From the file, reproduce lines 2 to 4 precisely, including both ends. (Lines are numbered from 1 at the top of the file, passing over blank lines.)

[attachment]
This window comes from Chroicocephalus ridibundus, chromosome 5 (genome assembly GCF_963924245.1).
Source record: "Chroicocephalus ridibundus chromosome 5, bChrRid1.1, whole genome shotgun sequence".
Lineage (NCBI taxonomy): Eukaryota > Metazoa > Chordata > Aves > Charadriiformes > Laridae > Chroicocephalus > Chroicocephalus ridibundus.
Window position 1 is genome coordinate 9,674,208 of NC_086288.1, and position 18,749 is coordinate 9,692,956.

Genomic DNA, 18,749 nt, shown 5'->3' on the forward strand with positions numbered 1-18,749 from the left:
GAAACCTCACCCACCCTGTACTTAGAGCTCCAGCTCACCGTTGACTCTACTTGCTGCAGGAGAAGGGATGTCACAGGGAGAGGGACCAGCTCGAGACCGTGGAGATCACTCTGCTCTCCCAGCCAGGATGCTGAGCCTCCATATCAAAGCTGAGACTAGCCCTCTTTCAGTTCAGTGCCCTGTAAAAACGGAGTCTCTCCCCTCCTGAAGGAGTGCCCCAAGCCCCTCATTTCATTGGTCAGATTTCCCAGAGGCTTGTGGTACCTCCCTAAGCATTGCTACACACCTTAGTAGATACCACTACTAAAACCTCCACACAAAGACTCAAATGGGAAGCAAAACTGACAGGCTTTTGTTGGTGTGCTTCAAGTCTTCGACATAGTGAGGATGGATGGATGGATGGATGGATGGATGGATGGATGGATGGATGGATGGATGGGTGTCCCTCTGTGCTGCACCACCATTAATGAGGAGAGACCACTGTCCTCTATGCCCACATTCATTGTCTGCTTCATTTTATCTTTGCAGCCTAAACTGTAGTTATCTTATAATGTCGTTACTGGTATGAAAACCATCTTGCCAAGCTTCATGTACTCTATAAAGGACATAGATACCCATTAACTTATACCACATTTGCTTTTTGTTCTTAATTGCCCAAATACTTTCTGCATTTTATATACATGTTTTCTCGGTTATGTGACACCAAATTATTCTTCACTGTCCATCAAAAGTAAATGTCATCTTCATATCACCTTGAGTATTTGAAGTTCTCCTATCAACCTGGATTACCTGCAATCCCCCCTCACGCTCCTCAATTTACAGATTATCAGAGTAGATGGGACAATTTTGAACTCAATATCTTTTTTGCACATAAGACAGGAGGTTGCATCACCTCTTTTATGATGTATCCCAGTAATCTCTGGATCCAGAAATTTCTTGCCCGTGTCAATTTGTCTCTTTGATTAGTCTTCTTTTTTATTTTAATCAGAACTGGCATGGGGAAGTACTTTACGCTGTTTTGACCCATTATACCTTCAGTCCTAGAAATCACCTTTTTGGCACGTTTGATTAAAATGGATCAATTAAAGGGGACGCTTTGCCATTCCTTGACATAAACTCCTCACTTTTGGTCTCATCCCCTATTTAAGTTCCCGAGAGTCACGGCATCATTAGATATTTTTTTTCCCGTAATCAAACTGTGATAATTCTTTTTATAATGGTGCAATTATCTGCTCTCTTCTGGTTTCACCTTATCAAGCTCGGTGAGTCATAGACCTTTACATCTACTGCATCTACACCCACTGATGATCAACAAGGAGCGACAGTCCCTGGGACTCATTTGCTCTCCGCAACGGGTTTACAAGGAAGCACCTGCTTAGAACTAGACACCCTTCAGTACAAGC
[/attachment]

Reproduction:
Source record: "Chroicocephalus ridibundus chromosome 5, bChrRid1.1, whole genome shotgun sequence".
Lineage (NCBI taxonomy): Eukaryota > Metazoa > Chordata > Aves > Charadriiformes > Laridae > Chroicocephalus > Chroicocephalus ridibundus.
Window position 1 is genome coordinate 9,674,208 of NC_086288.1, and position 18,749 is coordinate 9,692,956.